Alpha diversity

Let’s start our analysis by analyzing the alpha diversity of the 24 samples. First we will generate collector’s curve of the Chao1 richness estimators and the inverse Simpson diversity index. To do this we will use the collect.single command. Also, because there are 704 sequences in this sample, let’s only spit data out every 5 sequences:

mothur > collect.single(, calc=chao-invsimpson, freq=5)

This command will generate 24 files ending in *.chao and *.invsimpson, which can be plotted in your favorite graphing software package. When you look at these plots you will see that the Chao1 curves continue to climb with sampling; however, the inverse Simpson diversity indices are relatively stable. In otherwords, it isn’t really possible to compare the richness of these communities based on the Chao1 index, but it is with the inverse Simpson index. As a quick aside, it is important to point out that Chao1 is really a measure of the minimum richneess in a community, not the full richness of the community. One method often used to get around this problem is to look at rarefaction curves describing the number of OTUs observed as a function of sampling effort. We’ll do this with the rarefaction.single command:

mothur > rarefaction.single(freq=5)

This will generate 24 files ending in *.rarefaction, which again can be plotted in your favorite graphing software package. Alas, rarefaction is not a measure of richness, but a measure of diversity. If you consider two communities with the same richness, but different evenness then after sampling a large number of individuals their rarefaction curves will asymptote to the same value. Since they have different evennesses the shapes of the curves will differ. Therefore, selecting a number of individuals to cutoff the rarefaction curve isn’t allowing a researcher to compare samples based on richness, but their diversity. Another alternative method where the richness estimate is not sensitive to sampling effort is to use parametric estimators of richness using the Catchall command. By increasing sampling effort, the confidence interval about the richness estimate will shrink.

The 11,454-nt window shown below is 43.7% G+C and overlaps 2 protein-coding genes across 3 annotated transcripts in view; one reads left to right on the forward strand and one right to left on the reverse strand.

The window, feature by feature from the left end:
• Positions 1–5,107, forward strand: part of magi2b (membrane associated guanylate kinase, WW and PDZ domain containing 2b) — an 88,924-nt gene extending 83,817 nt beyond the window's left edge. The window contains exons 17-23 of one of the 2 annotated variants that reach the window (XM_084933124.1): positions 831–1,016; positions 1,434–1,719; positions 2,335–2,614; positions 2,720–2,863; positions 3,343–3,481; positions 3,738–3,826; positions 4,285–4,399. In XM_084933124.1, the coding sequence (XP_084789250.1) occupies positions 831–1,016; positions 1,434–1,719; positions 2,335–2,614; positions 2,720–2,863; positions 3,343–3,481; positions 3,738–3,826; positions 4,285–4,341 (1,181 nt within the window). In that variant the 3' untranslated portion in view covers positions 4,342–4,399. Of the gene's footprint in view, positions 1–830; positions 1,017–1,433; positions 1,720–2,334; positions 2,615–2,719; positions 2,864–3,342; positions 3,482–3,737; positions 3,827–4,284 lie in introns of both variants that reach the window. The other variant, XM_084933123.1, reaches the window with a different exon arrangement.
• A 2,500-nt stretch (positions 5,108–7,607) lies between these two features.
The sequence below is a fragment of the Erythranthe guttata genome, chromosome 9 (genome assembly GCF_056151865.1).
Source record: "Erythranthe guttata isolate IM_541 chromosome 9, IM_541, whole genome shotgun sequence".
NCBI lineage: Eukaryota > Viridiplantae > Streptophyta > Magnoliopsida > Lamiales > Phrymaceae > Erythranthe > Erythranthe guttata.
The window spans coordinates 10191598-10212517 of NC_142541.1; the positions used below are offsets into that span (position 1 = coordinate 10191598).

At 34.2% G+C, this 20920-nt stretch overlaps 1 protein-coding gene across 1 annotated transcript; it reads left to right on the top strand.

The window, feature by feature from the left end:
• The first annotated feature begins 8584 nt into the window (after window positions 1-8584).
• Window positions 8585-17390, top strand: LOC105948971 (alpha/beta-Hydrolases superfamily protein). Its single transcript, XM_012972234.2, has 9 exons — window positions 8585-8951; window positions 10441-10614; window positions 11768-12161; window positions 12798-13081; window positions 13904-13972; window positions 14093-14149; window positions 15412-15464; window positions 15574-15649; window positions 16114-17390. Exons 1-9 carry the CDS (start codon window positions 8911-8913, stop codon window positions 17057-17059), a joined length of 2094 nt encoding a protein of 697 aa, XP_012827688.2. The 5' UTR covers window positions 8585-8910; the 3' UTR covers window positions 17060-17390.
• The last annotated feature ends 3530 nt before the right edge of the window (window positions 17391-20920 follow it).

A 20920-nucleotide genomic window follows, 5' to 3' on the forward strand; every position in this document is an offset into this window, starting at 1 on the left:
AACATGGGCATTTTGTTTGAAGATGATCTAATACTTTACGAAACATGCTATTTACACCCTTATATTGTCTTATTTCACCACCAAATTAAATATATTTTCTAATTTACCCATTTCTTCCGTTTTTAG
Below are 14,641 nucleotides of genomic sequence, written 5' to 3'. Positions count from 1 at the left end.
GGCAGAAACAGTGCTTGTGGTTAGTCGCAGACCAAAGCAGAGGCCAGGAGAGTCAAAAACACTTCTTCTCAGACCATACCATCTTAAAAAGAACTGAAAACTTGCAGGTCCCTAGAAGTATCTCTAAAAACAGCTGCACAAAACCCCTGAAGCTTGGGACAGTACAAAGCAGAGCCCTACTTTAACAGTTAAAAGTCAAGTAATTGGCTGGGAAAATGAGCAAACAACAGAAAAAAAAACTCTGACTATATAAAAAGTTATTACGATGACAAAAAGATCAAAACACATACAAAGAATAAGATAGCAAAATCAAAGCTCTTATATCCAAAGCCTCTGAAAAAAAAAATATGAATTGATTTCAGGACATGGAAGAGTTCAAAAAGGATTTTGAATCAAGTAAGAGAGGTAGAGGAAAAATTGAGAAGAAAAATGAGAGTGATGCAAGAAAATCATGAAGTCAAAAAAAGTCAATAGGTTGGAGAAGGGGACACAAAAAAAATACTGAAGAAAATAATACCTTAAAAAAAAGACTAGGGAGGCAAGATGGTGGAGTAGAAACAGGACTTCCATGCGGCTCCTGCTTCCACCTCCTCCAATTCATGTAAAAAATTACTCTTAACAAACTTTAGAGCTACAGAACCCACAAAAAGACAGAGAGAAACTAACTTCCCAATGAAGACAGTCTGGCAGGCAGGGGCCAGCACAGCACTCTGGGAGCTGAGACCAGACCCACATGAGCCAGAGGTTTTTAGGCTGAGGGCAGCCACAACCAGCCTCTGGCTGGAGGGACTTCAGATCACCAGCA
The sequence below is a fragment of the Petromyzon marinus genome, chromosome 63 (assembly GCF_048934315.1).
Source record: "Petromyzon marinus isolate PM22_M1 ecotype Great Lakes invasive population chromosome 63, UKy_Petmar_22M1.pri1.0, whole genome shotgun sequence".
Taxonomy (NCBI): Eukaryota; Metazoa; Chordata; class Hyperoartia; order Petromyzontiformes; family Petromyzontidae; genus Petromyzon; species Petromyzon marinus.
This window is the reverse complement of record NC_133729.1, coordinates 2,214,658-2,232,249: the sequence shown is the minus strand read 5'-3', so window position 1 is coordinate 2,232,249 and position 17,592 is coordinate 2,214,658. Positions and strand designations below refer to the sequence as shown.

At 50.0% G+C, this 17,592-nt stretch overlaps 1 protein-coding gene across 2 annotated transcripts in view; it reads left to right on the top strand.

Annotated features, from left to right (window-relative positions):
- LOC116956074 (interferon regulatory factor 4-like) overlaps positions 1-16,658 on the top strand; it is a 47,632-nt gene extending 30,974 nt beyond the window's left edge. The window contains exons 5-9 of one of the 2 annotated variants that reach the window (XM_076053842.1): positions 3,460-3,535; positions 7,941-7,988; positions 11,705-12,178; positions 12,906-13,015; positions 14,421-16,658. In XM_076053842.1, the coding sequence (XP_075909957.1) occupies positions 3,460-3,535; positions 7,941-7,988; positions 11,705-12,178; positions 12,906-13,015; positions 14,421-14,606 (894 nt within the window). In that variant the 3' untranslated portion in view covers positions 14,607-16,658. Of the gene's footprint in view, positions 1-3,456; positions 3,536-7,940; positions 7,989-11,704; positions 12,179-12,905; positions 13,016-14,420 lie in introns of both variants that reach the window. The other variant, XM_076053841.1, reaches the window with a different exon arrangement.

mothur > catchall()

Finally, let’s get a table containing the number of sequences, the sample coverage, the number of observed OTUs, and the invsimpson diversity estimate using the summary.single command:

mothur > summary.single(calc=nseqs-coverage-sobs-invsimpson)